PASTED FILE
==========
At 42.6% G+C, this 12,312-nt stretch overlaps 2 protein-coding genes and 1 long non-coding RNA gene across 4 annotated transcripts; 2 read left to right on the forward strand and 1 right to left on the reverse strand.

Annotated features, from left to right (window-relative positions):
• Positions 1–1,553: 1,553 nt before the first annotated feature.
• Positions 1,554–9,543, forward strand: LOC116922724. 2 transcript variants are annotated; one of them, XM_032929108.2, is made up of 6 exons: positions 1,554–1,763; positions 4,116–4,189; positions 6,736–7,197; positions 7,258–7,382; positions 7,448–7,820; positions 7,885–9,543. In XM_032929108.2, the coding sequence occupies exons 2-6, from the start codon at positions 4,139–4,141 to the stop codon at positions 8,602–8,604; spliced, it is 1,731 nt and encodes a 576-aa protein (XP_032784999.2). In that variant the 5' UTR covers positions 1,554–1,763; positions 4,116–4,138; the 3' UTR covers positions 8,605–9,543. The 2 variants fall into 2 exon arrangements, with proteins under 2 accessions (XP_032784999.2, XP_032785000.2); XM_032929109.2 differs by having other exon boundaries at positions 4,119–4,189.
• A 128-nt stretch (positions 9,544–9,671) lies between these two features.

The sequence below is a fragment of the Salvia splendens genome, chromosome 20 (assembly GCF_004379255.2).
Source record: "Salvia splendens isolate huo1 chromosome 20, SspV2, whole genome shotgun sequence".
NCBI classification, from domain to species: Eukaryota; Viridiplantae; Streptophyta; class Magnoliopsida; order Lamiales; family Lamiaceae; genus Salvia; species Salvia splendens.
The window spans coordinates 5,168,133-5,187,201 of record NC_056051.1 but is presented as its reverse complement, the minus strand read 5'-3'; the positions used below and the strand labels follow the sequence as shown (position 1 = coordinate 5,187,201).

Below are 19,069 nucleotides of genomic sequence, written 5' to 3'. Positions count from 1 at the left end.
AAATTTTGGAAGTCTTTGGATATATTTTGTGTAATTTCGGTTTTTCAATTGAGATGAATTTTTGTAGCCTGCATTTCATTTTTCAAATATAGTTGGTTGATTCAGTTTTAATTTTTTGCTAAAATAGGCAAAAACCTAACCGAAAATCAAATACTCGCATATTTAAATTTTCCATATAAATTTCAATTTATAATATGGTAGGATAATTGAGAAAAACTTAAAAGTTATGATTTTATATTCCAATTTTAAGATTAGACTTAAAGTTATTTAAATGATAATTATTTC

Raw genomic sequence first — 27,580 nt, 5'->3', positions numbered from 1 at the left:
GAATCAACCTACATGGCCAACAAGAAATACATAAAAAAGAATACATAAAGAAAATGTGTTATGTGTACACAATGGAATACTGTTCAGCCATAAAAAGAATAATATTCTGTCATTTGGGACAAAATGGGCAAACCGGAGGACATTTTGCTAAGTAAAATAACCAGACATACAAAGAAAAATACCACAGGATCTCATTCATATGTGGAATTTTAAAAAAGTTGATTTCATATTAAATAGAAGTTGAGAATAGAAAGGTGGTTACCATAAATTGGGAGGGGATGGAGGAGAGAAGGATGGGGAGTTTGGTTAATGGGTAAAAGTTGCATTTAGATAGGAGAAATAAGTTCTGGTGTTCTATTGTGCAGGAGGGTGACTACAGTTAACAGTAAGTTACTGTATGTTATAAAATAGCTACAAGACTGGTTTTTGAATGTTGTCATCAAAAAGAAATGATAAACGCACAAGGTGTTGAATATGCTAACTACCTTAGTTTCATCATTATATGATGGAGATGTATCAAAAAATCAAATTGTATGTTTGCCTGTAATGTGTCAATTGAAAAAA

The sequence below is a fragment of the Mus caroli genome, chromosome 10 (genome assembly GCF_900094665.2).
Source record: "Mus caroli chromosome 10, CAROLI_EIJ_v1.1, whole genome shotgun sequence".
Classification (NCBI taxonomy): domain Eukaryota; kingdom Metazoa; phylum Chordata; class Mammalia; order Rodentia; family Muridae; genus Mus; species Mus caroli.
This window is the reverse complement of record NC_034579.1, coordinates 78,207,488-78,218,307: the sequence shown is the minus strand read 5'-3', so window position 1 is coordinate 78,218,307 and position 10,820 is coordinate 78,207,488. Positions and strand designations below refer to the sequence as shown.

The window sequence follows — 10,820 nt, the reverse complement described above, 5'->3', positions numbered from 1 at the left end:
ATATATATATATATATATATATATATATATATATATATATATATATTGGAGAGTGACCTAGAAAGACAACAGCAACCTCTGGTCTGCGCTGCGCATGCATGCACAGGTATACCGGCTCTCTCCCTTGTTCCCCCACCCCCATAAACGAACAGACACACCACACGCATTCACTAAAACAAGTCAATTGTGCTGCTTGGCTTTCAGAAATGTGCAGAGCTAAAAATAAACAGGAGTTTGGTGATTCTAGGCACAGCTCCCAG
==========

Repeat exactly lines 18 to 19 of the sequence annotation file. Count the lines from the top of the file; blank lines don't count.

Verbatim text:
The window sequence follows — 10,820 nt, the reverse complement described above, 5'->3', positions numbered from 1 at the left end:
ATATATATATATATATATATATATATATATATATATATATATATATTGGAGAGTGACCTAGAAAGACAACAGCAACCTCTGGTCTGCGCTGCGCATGCATGCACAGGTATACCGGCTCTCTCCCTTGTTCCCCCACCCCCATAAACGAACAGACACACCACACGCATTCACTAAAACAAGTCAATTGTGCTGCTTGGCTTTCAGAAATGTGCAGAGCTAAAAATAAACAGGAGTTTGGTGATTCTAGGCACAGCTCCCAG